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Stalag 17 (1953)

When two escaping American World War II prisoners are killed, the German P.O.W. camp barracks black marketeer, J.J. Sefton, is suspected of being an informer.

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(written for the screen by), (written for the screen by) | 2 more credits »
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Won 1 Oscar. Another 1 win & 5 nominations. See more awards »
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Cast

Cast overview, first billed only:
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Michael Moore ...
Sgt. Manfredi
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Sgt. Johnson
Robinson Stone ...
Joey
Robert Shawley ...
Sgt. 'Blondie' Peterson
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Sgt. Clarence Harvey 'Cookie' Cook (as Gil Stratton Jr.)
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Storyline

It's a dreary Christmas 1944 for the American POWs in Stalag 17. For the men in Barracks 4, all sergeants, have to deal with a grave problem - there seems to be a security leak. The Germans always seem to be forewarned about escapes and in the most recent attempt the two men, Manfredi and Johnson, walked straight into a trap and were killed. For some in Barracks 4, especially the loud-mouthed Duke, the leaker is obvious: J.J. Sefton, a wheeler-dealer who doesn't hesitate to trade with the guards and who has acquired goods and privileges that no other prisoner seems to have. Sefton denies giving the Germans any information and makes it quite clear that he has no intention of ever trying to escape. He plans to ride out the war in what little comfort he can arrange, but it doesn't extend to spying for the Germans. As tensions mount and a mob mentality takes root, it becomes obvious that Sefton will have to find the real snitch if he is to have any peace and avoid the beatings Duke and ... Written by garykmcd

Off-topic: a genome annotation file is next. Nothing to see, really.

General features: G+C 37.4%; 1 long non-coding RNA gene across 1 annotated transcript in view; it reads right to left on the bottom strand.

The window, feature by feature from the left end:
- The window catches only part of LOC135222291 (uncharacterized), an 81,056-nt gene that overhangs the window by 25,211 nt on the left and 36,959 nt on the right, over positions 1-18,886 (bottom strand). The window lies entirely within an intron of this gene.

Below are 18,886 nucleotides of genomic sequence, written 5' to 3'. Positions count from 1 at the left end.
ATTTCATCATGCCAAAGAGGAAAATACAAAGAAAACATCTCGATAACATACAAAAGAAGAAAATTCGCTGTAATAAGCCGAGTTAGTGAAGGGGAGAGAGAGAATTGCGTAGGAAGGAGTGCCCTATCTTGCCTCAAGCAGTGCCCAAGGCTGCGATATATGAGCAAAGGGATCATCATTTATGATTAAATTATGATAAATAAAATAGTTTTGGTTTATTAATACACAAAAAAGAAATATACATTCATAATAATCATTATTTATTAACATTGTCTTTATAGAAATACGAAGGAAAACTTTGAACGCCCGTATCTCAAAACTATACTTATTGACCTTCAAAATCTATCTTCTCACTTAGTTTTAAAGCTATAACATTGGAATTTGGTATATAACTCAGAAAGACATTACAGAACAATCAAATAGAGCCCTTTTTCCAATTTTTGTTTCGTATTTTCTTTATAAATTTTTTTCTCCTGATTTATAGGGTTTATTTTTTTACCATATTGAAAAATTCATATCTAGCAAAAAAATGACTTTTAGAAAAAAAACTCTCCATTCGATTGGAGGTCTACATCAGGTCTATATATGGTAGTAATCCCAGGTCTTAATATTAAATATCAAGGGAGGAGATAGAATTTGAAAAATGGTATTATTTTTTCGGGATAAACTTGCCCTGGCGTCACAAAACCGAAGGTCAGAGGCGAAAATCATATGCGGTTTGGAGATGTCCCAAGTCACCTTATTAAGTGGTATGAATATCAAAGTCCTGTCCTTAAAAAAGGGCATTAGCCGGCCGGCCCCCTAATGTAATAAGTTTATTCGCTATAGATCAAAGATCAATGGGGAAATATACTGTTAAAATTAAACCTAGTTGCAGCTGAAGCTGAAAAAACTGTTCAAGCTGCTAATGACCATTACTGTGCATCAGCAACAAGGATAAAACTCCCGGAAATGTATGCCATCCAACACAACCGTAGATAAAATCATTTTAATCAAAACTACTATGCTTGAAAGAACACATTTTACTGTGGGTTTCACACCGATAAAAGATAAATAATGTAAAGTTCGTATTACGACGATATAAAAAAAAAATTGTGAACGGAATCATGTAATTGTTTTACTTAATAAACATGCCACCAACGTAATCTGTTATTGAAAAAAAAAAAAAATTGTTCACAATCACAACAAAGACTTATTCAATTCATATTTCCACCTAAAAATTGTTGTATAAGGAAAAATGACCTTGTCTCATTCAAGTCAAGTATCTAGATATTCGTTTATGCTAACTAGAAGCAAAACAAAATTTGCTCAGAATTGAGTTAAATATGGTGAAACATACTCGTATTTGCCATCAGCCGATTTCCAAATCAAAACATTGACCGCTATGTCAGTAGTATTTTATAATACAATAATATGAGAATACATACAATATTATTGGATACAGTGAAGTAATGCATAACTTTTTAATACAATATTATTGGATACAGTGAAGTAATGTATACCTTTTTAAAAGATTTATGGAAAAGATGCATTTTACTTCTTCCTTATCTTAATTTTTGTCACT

Plot Summary | Plot Synopsis

Plot Keywords:

german | barracks | traitor | escape | spy | See All (78) »

Taglines:

Hilarious, heart-tugging! You'll laugh...you'll cry...you'll cheer William Holden in his great Academy Award role! (from reissue print ad)

Genres:

Comedy | Drama | War

Certificate:

Not Rated | See all certifications »

Parents Guide:

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Details

Country:

Language:

| |

Release Date:

10 August 1953 (Brazil)  »

Also Known As:

Infierno en la tierra  »

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Box Office

Budget:

$1,661,530 (estimated)

Cumulative Worldwide Gross:

$10,000,000, 31 January 1955
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Company Credits

Production Co: